Latest posts by Mike Sandrolini (see all)
- Panthers emphasize improvement on the diamond - April 27, 2017
- Pasquale says so long after 16 years as mayor - April 27, 2017
- Youth Mentoring Day provides youngsters with positive role models - April 20, 2017
By Mike Sandrolini
PROVISO | Ottumwa, Iowa—located in the southeastern part of the Hawkeye State—is just north of the Iowa-Missouri border, around 290 miles west of Proviso Township.
Population-wise, Ottumwa is comparable to Maywood (25,000). But that’s where the similarities end. Maywood is nestled in the metropolitan Chicago area—where cities and villages are situated one right after another—while Ottumwa is in a peaceful valley, split in two by the Des Moines River.
Ottumwa also is Antonio Williams’ current residence. Williams, who led Proviso East to the sectional semifinals last year, attends Indian Hills Community College and just completed his freshman season with IHCC’s nationally ranked junior college basketball team.
Williams was a mainstay in the Warriors’ lineup, beginning the year as a starter and then giving them a lift off the bench as their sixth man. He was third on the team in minutes played.
The Warriors finished 29-5 and advanced to the NJCAA Division I national tournament in Hutchinson, Kan., last week for the fourth straight year after defeating North Dakota State College of Science, 71-68, to win the District 11 title earlier this month.
IHCC unfortunately was ousted from the national tourney last Tuesday, March 22, bowing to Monroe (N.Y.) College, 70-64. IHCC shot just 35 percent from the floor and trailed 33-23 at halftime. The point total was the Warriors’ lowest first-half output of the season, and the loss ended a 13-game IHCC winning streak.
Nonetheless, Williams said he enjoyed competing in the national tourney.
“It was a great experience,” he said. “It was a fun time to get away and play in a good environment.”
Last winter, Williams was the Pirates’ main offensive threat, but not so with the Warriors.
“My role (this season) was to be an energy guy, score some, run the floor and get the ball to my teammates,” he said. “It’s been different. In high school I was the go-to guy and the ball was always in my hands, but it’s different now.”
When asked what adjustments he’s had to make from high school to college ball, Williams replied, “Focus more, and we also had to go hard all the time in practice to play good in a game. I had to learn how to slow down and see the game different. Every open shot isn’t a good shot, so I had to wait for perfect shot for me, and learn to look for someone else that has a better shot.”
Williams came out to visit the IHCC campus following his senior season at Proviso East and felt good about the school, the basketball program and head coach Hank Plona.
“They treated me like I was at home,” he said. “They took me around, let me know that it was something that I would basically enjoy. Coach has a good track record of developing Division I players and winning. I wanted to go somewhere that could help me get to the next level.”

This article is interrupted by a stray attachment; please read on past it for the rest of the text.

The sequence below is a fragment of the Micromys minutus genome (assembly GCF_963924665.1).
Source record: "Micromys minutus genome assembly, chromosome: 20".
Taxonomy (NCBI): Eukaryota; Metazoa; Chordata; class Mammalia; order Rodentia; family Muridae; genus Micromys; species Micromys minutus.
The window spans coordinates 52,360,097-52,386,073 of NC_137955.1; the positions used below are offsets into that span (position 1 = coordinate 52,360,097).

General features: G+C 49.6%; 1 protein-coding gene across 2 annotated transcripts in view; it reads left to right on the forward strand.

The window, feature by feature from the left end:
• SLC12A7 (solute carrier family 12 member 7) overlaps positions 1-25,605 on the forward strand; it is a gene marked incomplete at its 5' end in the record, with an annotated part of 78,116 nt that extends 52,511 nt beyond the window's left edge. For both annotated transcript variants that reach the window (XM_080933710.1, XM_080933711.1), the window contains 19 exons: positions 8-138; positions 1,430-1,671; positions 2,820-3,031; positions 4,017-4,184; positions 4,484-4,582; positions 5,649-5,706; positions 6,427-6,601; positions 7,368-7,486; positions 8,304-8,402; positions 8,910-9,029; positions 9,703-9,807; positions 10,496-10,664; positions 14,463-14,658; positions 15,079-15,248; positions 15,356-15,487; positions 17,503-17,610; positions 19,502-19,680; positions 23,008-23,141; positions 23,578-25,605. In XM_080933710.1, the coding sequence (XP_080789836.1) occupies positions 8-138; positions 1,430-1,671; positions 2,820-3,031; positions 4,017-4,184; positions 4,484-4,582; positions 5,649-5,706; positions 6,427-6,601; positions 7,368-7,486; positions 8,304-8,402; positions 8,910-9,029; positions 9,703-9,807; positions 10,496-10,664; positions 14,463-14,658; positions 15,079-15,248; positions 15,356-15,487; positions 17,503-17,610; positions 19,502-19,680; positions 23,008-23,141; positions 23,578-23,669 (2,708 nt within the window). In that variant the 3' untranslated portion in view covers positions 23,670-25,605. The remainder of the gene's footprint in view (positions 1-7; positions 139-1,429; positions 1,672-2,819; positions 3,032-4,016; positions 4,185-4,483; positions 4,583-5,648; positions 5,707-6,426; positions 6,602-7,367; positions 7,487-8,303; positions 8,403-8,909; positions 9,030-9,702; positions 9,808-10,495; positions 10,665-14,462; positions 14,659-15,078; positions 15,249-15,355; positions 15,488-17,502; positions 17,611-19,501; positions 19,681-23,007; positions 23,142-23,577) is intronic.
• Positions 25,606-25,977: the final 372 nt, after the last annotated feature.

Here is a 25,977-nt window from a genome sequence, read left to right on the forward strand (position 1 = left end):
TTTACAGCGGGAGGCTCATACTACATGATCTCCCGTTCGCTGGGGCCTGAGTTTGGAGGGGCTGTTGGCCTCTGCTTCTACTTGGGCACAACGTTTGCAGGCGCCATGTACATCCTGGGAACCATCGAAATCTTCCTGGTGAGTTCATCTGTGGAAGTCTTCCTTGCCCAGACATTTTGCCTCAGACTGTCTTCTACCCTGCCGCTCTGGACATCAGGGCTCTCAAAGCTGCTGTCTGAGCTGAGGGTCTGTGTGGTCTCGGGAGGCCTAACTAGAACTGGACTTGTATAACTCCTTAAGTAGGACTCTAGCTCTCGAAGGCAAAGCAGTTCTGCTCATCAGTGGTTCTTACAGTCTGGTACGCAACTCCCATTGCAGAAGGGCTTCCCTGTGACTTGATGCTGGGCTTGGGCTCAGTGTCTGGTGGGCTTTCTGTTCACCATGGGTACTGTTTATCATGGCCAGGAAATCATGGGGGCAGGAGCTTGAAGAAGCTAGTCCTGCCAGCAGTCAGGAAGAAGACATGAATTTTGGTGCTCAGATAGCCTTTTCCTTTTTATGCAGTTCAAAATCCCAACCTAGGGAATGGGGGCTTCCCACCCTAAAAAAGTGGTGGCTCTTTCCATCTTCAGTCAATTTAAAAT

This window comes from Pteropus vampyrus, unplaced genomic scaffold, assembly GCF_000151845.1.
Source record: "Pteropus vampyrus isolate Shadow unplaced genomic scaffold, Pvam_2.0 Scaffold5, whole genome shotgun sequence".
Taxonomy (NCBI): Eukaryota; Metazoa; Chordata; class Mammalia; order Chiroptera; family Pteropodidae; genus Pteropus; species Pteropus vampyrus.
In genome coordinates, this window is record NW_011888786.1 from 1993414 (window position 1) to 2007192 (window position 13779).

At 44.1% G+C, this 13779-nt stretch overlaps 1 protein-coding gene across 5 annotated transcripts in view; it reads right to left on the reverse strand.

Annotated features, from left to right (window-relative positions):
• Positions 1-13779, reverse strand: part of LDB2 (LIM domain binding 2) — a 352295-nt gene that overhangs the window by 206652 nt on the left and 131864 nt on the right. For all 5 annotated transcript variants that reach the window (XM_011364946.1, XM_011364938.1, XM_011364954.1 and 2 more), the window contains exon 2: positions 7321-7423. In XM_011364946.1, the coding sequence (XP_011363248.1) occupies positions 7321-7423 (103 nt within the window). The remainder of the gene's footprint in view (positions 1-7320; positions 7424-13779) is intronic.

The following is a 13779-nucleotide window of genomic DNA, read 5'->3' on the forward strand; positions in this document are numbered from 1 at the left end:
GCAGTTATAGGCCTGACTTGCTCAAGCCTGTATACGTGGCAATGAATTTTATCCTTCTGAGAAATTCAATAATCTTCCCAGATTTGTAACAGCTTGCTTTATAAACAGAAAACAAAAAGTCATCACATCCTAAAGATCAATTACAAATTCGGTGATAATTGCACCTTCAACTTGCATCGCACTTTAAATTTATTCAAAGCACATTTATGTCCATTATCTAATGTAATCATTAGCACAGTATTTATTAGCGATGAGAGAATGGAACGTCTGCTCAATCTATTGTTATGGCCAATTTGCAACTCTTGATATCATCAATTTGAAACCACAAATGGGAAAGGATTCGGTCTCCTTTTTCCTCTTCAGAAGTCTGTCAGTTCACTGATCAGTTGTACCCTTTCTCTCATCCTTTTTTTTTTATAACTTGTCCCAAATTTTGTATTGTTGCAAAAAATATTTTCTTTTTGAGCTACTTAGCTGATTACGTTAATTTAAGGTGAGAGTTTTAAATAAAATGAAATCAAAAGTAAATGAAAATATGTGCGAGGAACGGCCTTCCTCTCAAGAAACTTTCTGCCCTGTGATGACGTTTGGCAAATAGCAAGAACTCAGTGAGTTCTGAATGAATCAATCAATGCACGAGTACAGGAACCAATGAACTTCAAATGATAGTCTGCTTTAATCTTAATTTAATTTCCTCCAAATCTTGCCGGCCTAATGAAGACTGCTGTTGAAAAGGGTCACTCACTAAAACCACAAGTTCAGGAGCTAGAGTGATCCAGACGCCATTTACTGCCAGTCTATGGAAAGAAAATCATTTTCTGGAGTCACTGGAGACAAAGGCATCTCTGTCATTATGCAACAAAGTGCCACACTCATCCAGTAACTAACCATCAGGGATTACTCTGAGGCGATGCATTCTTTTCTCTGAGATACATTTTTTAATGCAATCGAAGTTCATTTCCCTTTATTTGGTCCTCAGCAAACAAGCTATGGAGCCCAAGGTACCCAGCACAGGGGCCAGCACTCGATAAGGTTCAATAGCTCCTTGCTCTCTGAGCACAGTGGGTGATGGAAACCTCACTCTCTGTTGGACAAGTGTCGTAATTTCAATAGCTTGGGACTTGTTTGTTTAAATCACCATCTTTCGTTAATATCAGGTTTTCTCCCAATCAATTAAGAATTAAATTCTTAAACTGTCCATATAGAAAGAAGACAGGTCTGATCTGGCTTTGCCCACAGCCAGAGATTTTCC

Williams is one of three players on this year’s squad from the Chicago area, but IHCC draws players nationally as well as from around the world. Two players are from Spain, another is from Montreal and a fourth—6-10 forward Ricky Gouety—is a native of the Ivory Coast.
It’s taken some time for Williams to adjust to life in Ottumwa, but it’s helped him focus.
“It was very different,” Williams said, “but it’s something I can get used to because it caused me to focus with my school work more. There’s a lot of tall buildings in the city and a lot of open land out here and fewer things to do.”
Williams wants to play at the NCAA Division I level. Prior to choosing Indian Hills, he was getting interest from Hampton (Va.) University as well as from Illinois State, where former Proviso East stalwart Paris Lee just finished his collegiate career.
“There were a decent amount of (Division I) schools” interested, he said. “They were waiting to see if I qualified academically.”
Williams did miss court time at Proviso East due to academic ineligibility. He was on the ballot for last year’s Mr. Basketball of Illinois award and made the Chicago Sun-Times all-area high school team despite missing most of the first half of the year.
However, academics haven’t been an issue for Williams at Indian Hills.
“I’m actually doing very well in school,” he said.
Williams and Plona have already sat down and discussed his role for the 2017-18 season.
“He told me I am going to play a lot of minutes, guarding the best player on the other team and play a lot of minutes at the two (guard) and the one, so I’ll be switching up,” Williams said.
One aspect of Williams’ game that hasn’t changed is his ability to play above the rim despite his 6-foot frame. Williams led Indian Hills in dunks this season.
“I think I had around 60 dunks this year,” he noted.
Williams, who was on the ballot for this year’s Mr. Basketball of Illinois award, made the Chicago Sun-Times all-area team this season despite missing most of the first half of the year.